The Last Black Man in San Francisco, an elegy for the idea of home and a lament for a vanishing culture in San Francisco, took this year’s Sundance directing prize for first-time filmmaker Joe Talbot and is a richly profound film and very nearly a true story.
Based on the real-life circumstances of star and Talbot’s best friend, Jimmie Fails, who with no prior acting experience gives one of the year’s best movie performances in a tender approximation of his own personal history, it’s a movie about a plan to regain his childhood Victorian home in a long-since gentrified neighborhood. Yet, much more.
Fails’ quest drives this essential document about an urban America of right now, and one about family, and how it gets made, about friendship and what constitutes a real one, about nostalgia for a romanticized past, about lineage legacies that travel from myths to accepted personal histories, and about generations of Black families who have lost considerable ground, and their homes, to rapid gentrification.
That may sound like a heavy thematic burden for any film to shoulder, but The Last Black Man in San Francisco, a wistful ballad about a head-on collision between idealism and reality, is rooted in simplicity, here the basic human needs for home and connection.
At its heart the picture is a dual love story in its ode to deep friendship and a mournful, lost love—here the stately Victorian home in which Fails was raised, purportedly built in the 1940s by his grandfather (dubbed the first Black man in San Francisco), and for which he longs to return.
The mansion, high on a hill overlooking the bay in the historic Fillmore district is, for Fails, a symbol of family history and childhood contentment before his parents split and scattered, leaving him effectively homeless.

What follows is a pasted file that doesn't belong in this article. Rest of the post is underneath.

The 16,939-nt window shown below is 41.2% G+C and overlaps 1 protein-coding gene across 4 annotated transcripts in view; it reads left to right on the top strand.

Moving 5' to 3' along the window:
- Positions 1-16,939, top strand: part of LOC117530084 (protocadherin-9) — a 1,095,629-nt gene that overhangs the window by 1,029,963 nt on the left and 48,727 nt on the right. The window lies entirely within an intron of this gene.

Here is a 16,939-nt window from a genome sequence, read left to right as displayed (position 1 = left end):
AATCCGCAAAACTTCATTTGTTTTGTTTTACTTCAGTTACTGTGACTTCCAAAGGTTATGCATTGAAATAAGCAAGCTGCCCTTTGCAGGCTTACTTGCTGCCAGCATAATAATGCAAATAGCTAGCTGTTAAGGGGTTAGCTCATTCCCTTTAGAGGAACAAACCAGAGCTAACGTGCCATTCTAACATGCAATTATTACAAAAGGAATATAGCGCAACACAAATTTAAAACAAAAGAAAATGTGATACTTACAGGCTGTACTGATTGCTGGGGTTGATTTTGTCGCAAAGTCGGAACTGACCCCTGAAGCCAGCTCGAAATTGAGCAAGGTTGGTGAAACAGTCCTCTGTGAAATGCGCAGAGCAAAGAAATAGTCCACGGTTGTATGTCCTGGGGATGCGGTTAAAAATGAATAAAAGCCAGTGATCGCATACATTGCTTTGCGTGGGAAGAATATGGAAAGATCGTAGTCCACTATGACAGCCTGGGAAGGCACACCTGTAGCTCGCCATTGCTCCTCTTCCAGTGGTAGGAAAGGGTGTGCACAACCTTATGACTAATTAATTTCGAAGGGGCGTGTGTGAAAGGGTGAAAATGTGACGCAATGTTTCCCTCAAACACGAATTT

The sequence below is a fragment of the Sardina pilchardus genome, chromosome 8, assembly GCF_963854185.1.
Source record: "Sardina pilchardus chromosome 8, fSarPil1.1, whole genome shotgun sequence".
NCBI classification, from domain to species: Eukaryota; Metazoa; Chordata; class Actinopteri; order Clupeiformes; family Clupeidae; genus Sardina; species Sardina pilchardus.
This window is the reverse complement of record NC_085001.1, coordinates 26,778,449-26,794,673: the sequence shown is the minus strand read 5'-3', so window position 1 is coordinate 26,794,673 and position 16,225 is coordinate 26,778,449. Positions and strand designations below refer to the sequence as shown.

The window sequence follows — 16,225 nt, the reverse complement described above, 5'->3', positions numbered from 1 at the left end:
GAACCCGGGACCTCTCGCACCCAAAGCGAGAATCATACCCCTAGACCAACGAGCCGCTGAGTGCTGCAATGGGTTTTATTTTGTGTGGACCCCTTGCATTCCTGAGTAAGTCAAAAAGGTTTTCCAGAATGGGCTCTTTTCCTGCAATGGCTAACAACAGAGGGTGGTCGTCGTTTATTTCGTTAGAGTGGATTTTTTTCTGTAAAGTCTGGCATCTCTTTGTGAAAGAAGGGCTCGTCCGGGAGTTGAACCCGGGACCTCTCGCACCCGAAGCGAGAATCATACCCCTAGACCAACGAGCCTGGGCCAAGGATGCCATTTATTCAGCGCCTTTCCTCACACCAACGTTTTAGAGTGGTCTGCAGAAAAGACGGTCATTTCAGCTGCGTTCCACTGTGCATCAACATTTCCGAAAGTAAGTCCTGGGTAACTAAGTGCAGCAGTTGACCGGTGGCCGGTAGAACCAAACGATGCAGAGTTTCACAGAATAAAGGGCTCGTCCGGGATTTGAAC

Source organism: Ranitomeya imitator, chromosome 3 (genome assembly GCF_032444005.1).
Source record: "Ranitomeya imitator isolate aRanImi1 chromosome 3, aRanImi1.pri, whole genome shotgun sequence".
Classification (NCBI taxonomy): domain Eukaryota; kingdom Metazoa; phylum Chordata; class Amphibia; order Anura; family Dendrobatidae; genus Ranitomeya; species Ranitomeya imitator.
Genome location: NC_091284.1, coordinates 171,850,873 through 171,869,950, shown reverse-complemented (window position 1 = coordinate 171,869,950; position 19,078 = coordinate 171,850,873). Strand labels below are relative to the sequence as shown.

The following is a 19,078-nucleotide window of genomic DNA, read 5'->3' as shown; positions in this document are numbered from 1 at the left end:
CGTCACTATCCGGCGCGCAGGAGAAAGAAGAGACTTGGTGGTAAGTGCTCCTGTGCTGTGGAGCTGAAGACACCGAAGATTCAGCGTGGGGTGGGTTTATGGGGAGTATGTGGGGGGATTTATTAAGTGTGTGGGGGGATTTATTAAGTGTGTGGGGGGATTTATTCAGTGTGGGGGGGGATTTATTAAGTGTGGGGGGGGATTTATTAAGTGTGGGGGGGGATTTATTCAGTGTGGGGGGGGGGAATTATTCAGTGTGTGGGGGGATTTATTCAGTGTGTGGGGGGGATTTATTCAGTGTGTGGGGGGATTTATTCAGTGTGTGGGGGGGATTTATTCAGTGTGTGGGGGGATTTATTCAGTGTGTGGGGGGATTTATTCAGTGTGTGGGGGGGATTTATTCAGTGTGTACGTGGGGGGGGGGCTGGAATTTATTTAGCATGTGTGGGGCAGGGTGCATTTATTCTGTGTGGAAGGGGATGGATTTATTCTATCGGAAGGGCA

Picture opens with skateboarding Jimmie and best friend Montgomery (Jonathan Majors), a fledgling playwright of gentle introspection clad in a signature overcoat he’ll wear throughout the picture, sharing a ride on a single board across The Golden City, the first of many contrasts illustrating the dichotomy of being have-nots in a world of escalating prosperity, and here, whiteness.
Jimmie, an orderly in a convalescent facility and Montgomery, who sells seafood in a street corner shop, share cramped quarters in the home of Montgomery’s near-blind grandfather, played with old guard salt by Danny Glover, shut in but well aware of the city’s demographic challenges for young Black men. “You two stay together,” he advises.
In his off hours, Jimmie—to the consternation of the Victorian’s haughty current owners—has made himself a permanent fixture on its grounds, a sort of informal watchdog continually freshening up its paint. But what he is actually doing is keeping it in tip top shape for his planned, future re-occupation.
Jimmie’s aim, optimistic yet self-deceiving, is to once again own the house, believing that if it would somehow empty, he could move back in (where there’s a will, there’s a way, right?). And after a domestic squabble leaves it vacant, he hastily claims the property as his own. In one heartfelt scene he unsuccessfully attempts, in all sincerity and full understanding of his economic limitations, to strike a bargain with a reticent loan officer for the now multi-million dollar property.
No matter. The pair promptly takes up residence, soon obtaining Jimmie’s childhood family furniture and returning it to its former home. This involves a side trip outside San Francisco to visit his aunt, beautifully played in two key scenes by a matter of fact Tichina Arnold, and an encounter with his estranged father (Rob Morgan) eking out a living producing counterfeit DVDs. His years gone mother will turn up later as well, in a doozy of a chance encounter.
For a while their unconventional living situation goes largely unnoticed, Jimmie and Montgomery sharing an uninterrupted peace, making small renovations and changes to their oversized abode (Montgomery claims the dining room as his bedroom). Of course, this spell will be broken, here by a realtor (Finn Wittrock, personifying detachment) who, seeing a big payday, claims the property and boots the pair from their happy home.